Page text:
Biography of Saniye Dedeoglu
Dr Saniye Dedeoglu joined CRER in Summer 2010 as a Marie Curie Fellow. She gained her PhD degree in 2005 from the School of Oriental and African Studies (University of London) based on her research examining women’s garment work in Istanbul. She has extensively researched Turkish family-owned businesses and female employment during her PhD research. Her research Women Workers in Turkey: Global Industrial Production in Istanbul has been published in 2007 by I.B. Tauris. She then worked as a research fellow in the Department of Sociology and Social Policy at the University of Southampton for an EU-funded research examining the impact of informal work on social cohesion. She is currently working as an Assistant Professor at the University of Mugla, Turkey. The Marie Curie fellowship will focus on her project entitled: Migrants, Work and Social Inclusion. This research aims to examine the relationship between gender, labour in the ethnic economy and the social inclusion of migrants in the wider society. With special reference to the Turkish community in Britain, this research will focus on the relationship between Turkish women’s work and their position in British society, through focusing on how ethnically based employment affects their capacity to become socially integrated in the dominant society.
Biography of Brigitte Beauzamy
Dr Brigitte Beauzamy holds a Ph.D. in Sociology from the EHESS, Paris and was a lecturer in Political Science at the University of Paris 13 until 2009. She is currently a Marie Curie Fellow at the Centre for Research on Ethnic Relations of the University of Warwick. Her research interest deal primarily with the transnational agency of social movements, and she focuses currently on the case study of French Jewish peace movements in the Israel/Palestine conflict and their impact both on the conflict and on the French society. Among her latest publications: “Democratic Discourses and Practices within Transnational Social Movements”, in Eva Erman & Anders Uhlin (eds.), Legitimacy Beyond the State? Re-examining the Democratic Credentials of Transnational Actors, London, Palgrave, 2010. 2011, “A multi-dimensional approach to Right Wing Populism: the French case in a comparative perspective”, in Ruth Wodak, Brigitte Mral et Stig-Arne Nohrstedt (eds.) “Confronting Rightwing Populist Movements in the European Union”, London, Bloomsbury(in press). 2012, Nordic Journal of Migration, “Otherism in discourses, integration in policies ? Comparing French and Denmark educational policies for migrants”, (with Dr. Elise Féron) (in press)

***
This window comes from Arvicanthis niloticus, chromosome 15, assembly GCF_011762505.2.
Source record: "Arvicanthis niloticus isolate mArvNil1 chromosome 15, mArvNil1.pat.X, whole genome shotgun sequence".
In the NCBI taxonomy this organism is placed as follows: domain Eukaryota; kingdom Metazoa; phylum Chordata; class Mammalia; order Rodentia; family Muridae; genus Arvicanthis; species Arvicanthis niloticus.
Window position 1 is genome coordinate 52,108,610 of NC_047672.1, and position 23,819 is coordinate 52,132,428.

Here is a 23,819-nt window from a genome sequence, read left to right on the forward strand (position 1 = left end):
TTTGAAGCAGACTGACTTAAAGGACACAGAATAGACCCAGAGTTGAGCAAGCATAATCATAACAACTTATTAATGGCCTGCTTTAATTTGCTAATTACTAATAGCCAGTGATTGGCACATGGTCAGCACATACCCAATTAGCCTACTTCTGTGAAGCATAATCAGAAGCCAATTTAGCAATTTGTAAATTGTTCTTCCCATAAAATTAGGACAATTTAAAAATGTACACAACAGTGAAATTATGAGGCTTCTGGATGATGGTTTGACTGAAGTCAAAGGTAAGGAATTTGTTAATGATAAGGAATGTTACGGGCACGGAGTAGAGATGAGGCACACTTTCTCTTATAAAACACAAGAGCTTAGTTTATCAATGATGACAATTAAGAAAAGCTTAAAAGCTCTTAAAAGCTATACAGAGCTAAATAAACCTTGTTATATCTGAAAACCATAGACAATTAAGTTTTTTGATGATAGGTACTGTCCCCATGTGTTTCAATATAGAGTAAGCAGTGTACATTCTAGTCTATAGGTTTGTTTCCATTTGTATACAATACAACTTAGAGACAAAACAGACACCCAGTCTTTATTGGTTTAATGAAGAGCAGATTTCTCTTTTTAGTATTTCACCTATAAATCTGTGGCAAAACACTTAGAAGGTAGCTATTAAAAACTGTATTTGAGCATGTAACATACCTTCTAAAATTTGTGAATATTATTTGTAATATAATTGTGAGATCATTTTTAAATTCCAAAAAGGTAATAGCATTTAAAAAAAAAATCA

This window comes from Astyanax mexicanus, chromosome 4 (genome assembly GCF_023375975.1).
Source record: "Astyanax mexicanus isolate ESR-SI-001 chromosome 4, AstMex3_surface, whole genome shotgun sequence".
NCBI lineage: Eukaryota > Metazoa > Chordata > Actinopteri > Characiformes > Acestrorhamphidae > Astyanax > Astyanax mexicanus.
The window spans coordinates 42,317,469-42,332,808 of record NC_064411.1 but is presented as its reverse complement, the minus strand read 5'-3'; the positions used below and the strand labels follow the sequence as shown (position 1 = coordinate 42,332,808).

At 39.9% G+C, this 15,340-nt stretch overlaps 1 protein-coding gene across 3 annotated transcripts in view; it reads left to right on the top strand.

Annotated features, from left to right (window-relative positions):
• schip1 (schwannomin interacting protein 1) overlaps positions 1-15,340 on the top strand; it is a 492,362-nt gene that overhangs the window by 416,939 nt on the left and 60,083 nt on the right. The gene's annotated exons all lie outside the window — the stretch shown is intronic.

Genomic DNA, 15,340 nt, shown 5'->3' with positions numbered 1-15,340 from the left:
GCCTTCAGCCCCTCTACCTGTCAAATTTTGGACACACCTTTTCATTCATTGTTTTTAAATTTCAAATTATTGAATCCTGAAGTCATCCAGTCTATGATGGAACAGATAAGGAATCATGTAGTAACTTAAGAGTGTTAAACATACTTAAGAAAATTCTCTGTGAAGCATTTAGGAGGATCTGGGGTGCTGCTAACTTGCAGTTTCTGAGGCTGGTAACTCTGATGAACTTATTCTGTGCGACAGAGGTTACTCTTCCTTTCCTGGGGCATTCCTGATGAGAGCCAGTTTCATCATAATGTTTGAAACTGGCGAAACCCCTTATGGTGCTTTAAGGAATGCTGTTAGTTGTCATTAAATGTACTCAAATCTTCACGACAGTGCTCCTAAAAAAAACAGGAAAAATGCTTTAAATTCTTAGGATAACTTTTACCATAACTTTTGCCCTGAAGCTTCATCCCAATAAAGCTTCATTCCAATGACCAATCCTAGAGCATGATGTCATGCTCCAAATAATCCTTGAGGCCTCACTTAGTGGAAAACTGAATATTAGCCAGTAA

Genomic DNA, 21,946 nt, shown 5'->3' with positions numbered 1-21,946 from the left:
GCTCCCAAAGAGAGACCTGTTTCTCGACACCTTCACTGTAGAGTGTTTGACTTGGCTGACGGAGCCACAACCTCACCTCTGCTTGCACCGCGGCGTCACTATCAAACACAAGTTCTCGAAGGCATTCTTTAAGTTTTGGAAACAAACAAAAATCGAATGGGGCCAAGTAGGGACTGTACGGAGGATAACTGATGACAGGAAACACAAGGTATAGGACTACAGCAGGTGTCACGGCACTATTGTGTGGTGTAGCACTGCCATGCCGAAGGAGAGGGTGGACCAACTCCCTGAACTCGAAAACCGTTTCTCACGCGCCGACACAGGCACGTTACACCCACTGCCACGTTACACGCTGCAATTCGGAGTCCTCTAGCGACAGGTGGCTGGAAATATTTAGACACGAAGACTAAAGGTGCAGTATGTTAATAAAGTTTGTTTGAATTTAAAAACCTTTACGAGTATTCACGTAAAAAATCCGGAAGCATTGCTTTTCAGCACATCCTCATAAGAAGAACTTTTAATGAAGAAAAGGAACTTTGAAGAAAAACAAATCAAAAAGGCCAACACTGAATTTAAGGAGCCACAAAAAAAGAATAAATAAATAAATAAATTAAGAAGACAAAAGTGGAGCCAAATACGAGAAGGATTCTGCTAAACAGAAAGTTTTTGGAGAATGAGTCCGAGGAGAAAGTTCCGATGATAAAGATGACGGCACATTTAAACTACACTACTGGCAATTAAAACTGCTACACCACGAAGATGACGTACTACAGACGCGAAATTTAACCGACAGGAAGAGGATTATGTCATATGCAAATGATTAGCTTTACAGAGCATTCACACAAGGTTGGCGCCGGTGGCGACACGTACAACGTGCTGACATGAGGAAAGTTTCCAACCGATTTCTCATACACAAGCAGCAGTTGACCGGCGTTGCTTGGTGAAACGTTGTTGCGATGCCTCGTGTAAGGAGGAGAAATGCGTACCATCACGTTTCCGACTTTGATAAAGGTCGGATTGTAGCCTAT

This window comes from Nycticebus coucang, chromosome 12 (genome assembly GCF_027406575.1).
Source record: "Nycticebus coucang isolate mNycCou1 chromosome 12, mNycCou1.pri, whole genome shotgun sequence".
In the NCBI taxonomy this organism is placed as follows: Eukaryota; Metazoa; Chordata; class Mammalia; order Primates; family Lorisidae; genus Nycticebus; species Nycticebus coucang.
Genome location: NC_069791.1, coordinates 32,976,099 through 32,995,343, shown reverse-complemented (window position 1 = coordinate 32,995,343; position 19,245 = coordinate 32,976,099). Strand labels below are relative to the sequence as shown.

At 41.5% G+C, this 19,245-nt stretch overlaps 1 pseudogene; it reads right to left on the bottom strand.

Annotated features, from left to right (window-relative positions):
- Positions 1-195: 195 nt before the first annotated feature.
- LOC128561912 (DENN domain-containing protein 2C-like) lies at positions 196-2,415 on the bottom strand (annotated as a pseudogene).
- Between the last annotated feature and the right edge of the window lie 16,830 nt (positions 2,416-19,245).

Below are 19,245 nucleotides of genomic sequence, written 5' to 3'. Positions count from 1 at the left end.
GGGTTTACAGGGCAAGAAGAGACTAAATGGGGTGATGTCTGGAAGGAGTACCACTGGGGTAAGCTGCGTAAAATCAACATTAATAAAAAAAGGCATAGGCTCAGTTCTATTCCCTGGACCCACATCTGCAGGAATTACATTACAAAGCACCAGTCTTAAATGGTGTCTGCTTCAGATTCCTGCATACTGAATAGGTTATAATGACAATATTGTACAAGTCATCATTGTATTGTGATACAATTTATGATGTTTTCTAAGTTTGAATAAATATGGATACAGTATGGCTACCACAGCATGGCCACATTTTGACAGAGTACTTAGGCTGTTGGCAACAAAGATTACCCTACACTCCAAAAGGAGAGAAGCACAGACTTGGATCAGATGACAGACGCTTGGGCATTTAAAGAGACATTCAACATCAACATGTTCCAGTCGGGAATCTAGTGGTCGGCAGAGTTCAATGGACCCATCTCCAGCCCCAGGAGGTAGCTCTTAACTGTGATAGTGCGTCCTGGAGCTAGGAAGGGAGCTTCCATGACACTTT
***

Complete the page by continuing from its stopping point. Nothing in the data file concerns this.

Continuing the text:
Biography of Ömer F. Sener
Ömer F. Sener is a graduate of Kadir Has University, Istanbul, and holds a BA in American Literature. He studied at Frankfurt University for a semester as part of the ERASMUS student exchange programme. Currently doing his PhD at Leeds Metropolitan University in Cultural Studies and Literary Criticism, Ömer’s research interests include world cultures and languages, representation, cultural exchange and intercultural dialogue and world literature. As an active volunteer he contributes to the work of the Dialogue Society through project management, arranging seminars and organizing events.